COLUMBUS, Ohio -- It’s not just plants that grow in a school garden. Students can thrive as well, say school garden enthusiasts, especially when the garden offers them the opportunity to experience the landscape in a special and unique way.
School garden organizers can learn how to provide such an experience at Ohio State University Extension’s “Growing a Sense of Place: 2015 School Garden Conference,” April 24, 9 a.m.-3:30 p.m.
“School gardens and project-based learning in general seem to have increased in popularity in school systems in recent years, and OSU Extension has spearheaded this type of learning for over 100 years,” said conference organizer Sue Hogan. Hogan is Franklin County’s 4-H educator for OSU Extension, the outreach arm of the College of Food, Agricultural, and Environmental Sciences at The Ohio State University.
The conference will be held at the university’s Nationwide and Ohio Farm Bureau 4-H Center, 2201 Fred Taylor Drive on the Columbus campus. Registration, $55, is due April 20 and includes lunch and materials. To register, go to regonline.com/schoolgarden2015 or contact Hogan at email@example.com for an invoice.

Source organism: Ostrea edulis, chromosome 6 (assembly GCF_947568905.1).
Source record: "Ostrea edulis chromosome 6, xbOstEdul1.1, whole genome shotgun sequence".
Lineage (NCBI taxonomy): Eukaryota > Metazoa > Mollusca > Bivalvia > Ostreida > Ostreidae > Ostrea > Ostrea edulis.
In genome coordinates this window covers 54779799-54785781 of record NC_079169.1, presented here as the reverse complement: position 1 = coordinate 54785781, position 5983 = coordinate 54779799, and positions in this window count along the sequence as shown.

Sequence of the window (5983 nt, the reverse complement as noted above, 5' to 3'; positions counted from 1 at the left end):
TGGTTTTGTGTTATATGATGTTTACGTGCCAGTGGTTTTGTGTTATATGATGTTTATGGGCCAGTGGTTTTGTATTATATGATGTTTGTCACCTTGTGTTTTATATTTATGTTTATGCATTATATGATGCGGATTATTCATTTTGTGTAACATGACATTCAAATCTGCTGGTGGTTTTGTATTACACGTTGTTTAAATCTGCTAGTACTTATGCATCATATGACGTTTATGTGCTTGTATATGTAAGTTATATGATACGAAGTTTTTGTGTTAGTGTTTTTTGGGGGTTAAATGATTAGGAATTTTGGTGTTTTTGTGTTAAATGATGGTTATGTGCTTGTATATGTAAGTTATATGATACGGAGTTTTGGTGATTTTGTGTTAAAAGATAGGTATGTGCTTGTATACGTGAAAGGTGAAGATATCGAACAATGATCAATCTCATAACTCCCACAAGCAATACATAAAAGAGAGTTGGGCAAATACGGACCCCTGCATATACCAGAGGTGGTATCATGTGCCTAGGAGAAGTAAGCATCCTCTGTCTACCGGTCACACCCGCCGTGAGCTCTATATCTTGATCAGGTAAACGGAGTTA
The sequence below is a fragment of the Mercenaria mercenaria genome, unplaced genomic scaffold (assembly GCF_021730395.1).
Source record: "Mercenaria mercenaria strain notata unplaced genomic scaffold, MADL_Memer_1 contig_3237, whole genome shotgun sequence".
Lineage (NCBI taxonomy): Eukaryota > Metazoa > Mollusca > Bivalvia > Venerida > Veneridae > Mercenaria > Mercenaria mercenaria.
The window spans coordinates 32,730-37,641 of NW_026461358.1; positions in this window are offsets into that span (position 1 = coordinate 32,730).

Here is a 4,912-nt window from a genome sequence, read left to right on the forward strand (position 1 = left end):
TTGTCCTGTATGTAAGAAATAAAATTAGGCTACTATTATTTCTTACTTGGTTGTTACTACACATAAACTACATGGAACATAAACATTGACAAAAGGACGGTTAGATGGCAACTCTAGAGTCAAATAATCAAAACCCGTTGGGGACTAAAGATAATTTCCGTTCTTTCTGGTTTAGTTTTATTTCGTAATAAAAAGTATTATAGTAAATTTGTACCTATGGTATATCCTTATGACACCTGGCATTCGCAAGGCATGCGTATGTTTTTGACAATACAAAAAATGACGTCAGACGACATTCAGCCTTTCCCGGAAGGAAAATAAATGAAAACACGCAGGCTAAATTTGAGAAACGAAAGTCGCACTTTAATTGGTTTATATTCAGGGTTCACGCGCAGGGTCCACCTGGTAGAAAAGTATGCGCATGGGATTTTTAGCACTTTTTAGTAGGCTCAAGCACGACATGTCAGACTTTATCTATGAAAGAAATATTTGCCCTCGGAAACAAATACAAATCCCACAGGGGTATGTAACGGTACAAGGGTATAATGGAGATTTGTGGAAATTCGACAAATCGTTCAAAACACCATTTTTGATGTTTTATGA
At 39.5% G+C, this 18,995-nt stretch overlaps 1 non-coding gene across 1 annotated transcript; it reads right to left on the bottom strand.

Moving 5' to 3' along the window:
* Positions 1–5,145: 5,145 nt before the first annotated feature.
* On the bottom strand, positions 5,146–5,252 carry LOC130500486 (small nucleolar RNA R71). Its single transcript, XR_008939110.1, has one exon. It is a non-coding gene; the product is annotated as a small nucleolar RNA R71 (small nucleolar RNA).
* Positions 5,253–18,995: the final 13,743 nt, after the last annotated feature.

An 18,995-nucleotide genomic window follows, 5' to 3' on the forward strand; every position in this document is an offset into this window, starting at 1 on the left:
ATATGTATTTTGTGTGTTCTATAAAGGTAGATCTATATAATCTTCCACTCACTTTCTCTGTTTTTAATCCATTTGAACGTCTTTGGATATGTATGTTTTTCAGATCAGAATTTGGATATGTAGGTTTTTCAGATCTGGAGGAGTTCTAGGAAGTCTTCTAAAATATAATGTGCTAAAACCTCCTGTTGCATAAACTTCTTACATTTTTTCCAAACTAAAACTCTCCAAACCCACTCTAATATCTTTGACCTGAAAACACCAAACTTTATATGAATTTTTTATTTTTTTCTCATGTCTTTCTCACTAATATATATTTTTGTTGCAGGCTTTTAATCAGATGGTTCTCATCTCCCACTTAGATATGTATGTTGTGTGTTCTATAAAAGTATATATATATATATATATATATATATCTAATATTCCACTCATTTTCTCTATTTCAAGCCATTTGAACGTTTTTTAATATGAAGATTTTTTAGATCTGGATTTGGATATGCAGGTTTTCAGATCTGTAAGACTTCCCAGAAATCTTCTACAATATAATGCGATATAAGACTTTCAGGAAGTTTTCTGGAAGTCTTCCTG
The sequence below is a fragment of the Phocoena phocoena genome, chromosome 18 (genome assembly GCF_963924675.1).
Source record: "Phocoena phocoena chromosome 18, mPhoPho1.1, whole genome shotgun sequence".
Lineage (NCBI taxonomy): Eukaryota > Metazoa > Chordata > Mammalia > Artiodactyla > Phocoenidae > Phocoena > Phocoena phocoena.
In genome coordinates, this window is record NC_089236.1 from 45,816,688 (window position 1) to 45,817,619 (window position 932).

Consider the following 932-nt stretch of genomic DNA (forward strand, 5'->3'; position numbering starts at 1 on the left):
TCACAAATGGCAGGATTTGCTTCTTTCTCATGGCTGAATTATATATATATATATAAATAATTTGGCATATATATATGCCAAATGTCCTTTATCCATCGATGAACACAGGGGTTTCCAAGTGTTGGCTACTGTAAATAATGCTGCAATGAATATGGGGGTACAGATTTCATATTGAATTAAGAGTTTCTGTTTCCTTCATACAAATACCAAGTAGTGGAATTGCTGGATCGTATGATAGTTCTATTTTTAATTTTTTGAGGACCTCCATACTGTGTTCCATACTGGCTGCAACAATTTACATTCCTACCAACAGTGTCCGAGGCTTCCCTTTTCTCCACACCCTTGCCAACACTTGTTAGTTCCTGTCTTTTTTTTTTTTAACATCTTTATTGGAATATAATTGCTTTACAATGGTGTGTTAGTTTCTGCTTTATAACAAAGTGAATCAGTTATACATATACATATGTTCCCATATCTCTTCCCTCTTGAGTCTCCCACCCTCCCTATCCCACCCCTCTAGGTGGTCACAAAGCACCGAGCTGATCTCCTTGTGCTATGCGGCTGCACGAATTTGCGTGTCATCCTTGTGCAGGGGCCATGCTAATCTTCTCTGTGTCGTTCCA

General sessions include the keynote presentation, “Engaging Students and the Community in the Garden by Growing a Sense of Place,” by Granville High School science teacher Jim Reding. Other general sessions include “Critical Reflections on the Local Food Movement and the Role of School Gardens” by Jeff Sharp, director of the college’s School of Environment and Natural Resources; “Engaging Children in the Garden” by Maria Bowman, Edible Schoolyard Pittsburgh; “In Nature’s Infinite Book of Secrecy, a Little I Can Read,” by Jim Chatfield, Ohio State’s Department of Plant Pathology; and a presentation on Project Green Teacher, an OSU Extension program offering educational garden training.
Breakout sessions include:
- “Exploring and Investigating Soil.”
- “Growing More than Plants for Students with Disabilities.”
- “Garden Troubleshooting and Diagnostics.”
- “Construction of Raised Bed Hoop Houses 101.”
- “Small Poultry Production for Your School.”
- “Using Garden-Related Story Books as a Vehicle for Critical and Creative Thinking.”
- “The Other Side of the Garden Grant.”
- “Rainwater for Play and Learning.”
- “Season Extension in the School Garden.”
In addition, one set of breakout sessions will allow groups to meet separately to address issues unique to their experiences as elementary, middle or high school teachers, childcare and afterschool coordinators, or others, including representatives of health departments, food pantries and libraries.
For more information and a brochure, see franklin.osu.edu/news/third-annual-school-garden-conference.
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